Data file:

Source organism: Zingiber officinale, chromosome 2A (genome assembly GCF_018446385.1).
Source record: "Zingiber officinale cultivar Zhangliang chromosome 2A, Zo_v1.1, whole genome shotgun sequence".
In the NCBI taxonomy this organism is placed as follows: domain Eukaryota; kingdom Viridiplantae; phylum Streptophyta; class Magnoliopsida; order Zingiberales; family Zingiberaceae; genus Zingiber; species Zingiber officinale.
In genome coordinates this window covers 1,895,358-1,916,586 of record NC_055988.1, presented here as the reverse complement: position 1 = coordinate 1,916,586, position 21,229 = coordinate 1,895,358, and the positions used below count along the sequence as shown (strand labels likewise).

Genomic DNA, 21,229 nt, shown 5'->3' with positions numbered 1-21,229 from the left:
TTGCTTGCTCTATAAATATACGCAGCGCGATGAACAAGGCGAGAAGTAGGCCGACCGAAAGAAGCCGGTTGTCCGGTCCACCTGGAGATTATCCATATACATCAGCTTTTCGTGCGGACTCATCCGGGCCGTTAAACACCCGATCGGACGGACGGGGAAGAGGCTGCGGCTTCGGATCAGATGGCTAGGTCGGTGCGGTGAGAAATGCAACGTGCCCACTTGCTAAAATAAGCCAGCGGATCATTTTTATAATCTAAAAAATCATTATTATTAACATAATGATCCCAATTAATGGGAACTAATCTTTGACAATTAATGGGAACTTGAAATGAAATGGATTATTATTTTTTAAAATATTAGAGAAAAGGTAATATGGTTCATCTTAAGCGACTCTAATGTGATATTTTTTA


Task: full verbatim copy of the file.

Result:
Source organism: Zingiber officinale, chromosome 2A (genome assembly GCF_018446385.1).
Source record: "Zingiber officinale cultivar Zhangliang chromosome 2A, Zo_v1.1, whole genome shotgun sequence".
In the NCBI taxonomy this organism is placed as follows: domain Eukaryota; kingdom Viridiplantae; phylum Streptophyta; class Magnoliopsida; order Zingiberales; family Zingiberaceae; genus Zingiber; species Zingiber officinale.
In genome coordinates this window covers 1,895,358-1,916,586 of record NC_055988.1, presented here as the reverse complement: position 1 = coordinate 1,916,586, position 21,229 = coordinate 1,895,358, and the positions used below count along the sequence as shown (strand labels likewise).

Genomic DNA, 21,229 nt, shown 5'->3' with positions numbered 1-21,229 from the left:
TTGCTTGCTCTATAAATATACGCAGCGCGATGAACAAGGCGAGAAGTAGGCCGACCGAAAGAAGCCGGTTGTCCGGTCCACCTGGAGATTATCCATATACATCAGCTTTTCGTGCGGACTCATCCGGGCCGTTAAACACCCGATCGGACGGACGGGGAAGAGGCTGCGGCTTCGGATCAGATGGCTAGGTCGGTGCGGTGAGAAATGCAACGTGCCCACTTGCTAAAATAAGCCAGCGGATCATTTTTATAATCTAAAAAATCATTATTATTAACATAATGATCCCAATTAATGGGAACTAATCTTTGACAATTAATGGGAACTTGAAATGAAATGGATTATTATTTTTTAAAATATTAGAGAAAAGGTAATATGGTTCATCTTAAGCGACTCTAATGTGATATTTTTTA